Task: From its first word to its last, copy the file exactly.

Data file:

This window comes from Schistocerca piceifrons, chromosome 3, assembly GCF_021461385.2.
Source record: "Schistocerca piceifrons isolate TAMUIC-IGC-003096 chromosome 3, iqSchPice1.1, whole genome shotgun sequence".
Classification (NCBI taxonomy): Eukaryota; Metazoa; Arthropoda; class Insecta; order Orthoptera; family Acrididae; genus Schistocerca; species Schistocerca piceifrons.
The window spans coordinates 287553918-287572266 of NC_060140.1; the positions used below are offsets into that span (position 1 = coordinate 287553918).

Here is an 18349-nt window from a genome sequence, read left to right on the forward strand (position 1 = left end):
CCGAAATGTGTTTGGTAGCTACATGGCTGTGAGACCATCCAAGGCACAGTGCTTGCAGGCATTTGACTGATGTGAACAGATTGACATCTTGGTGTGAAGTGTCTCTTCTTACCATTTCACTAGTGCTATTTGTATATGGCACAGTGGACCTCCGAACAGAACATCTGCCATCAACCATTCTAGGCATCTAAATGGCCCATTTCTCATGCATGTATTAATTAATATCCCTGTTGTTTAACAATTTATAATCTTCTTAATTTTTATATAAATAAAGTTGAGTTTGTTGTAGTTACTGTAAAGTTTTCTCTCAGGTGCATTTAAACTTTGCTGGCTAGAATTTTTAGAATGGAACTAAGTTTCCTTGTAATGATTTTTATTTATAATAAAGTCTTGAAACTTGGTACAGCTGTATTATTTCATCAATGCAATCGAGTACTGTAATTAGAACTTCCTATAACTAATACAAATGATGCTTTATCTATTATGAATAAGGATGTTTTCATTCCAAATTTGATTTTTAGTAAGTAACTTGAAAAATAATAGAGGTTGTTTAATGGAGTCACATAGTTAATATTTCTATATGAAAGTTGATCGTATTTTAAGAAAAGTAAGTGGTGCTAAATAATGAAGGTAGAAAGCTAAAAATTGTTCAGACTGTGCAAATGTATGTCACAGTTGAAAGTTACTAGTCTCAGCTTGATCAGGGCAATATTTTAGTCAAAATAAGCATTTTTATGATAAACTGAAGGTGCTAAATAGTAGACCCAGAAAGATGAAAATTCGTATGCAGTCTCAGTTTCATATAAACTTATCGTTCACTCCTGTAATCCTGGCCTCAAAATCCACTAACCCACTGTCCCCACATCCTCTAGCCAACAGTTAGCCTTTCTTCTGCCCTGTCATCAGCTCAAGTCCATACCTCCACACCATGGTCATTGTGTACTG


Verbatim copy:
This window comes from Schistocerca piceifrons, chromosome 3, assembly GCF_021461385.2.
Source record: "Schistocerca piceifrons isolate TAMUIC-IGC-003096 chromosome 3, iqSchPice1.1, whole genome shotgun sequence".
Classification (NCBI taxonomy): Eukaryota; Metazoa; Arthropoda; class Insecta; order Orthoptera; family Acrididae; genus Schistocerca; species Schistocerca piceifrons.
The window spans coordinates 287553918-287572266 of NC_060140.1; the positions used below are offsets into that span (position 1 = coordinate 287553918).

Here is an 18349-nt window from a genome sequence, read left to right on the forward strand (position 1 = left end):
CCGAAATGTGTTTGGTAGCTACATGGCTGTGAGACCATCCAAGGCACAGTGCTTGCAGGCATTTGACTGATGTGAACAGATTGACATCTTGGTGTGAAGTGTCTCTTCTTACCATTTCACTAGTGCTATTTGTATATGGCACAGTGGACCTCCGAACAGAACATCTGCCATCAACCATTCTAGGCATCTAAATGGCCCATTTCTCATGCATGTATTAATTAATATCCCTGTTGTTTAACAATTTATAATCTTCTTAATTTTTATATAAATAAAGTTGAGTTTGTTGTAGTTACTGTAAAGTTTTCTCTCAGGTGCATTTAAACTTTGCTGGCTAGAATTTTTAGAATGGAACTAAGTTTCCTTGTAATGATTTTTATTTATAATAAAGTCTTGAAACTTGGTACAGCTGTATTATTTCATCAATGCAATCGAGTACTGTAATTAGAACTTCCTATAACTAATACAAATGATGCTTTATCTATTATGAATAAGGATGTTTTCATTCCAAATTTGATTTTTAGTAAGTAACTTGAAAAATAATAGAGGTTGTTTAATGGAGTCACATAGTTAATATTTCTATATGAAAGTTGATCGTATTTTAAGAAAAGTAAGTGGTGCTAAATAATGAAGGTAGAAAGCTAAAAATTGTTCAGACTGTGCAAATGTATGTCACAGTTGAAAGTTACTAGTCTCAGCTTGATCAGGGCAATATTTTAGTCAAAATAAGCATTTTTATGATAAACTGAAGGTGCTAAATAGTAGACCCAGAAAGATGAAAATTCGTATGCAGTCTCAGTTTCATATAAACTTATCGTTCACTCCTGTAATCCTGGCCTCAAAATCCACTAACCCACTGTCCCCACATCCTCTAGCCAACAGTTAGCCTTTCTTCTGCCCTGTCATCAGCTCAAGTCCATACCTCCACACCATGGTCATTGTGTACTG